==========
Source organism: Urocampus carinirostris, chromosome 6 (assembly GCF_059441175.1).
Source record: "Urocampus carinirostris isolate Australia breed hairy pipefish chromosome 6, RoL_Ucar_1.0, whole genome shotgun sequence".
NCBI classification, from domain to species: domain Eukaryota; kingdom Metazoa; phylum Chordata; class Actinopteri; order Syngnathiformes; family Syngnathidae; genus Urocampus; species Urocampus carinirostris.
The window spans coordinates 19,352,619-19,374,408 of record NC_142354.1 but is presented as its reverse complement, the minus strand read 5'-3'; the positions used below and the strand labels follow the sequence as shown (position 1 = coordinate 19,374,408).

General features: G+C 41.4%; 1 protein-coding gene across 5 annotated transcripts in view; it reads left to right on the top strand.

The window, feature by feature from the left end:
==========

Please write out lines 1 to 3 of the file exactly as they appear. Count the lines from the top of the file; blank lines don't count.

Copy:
Source organism: Urocampus carinirostris, chromosome 6 (assembly GCF_059441175.1).
Source record: "Urocampus carinirostris isolate Australia breed hairy pipefish chromosome 6, RoL_Ucar_1.0, whole genome shotgun sequence".
NCBI classification, from domain to species: domain Eukaryota; kingdom Metazoa; phylum Chordata; class Actinopteri; order Syngnathiformes; family Syngnathidae; genus Urocampus; species Urocampus carinirostris.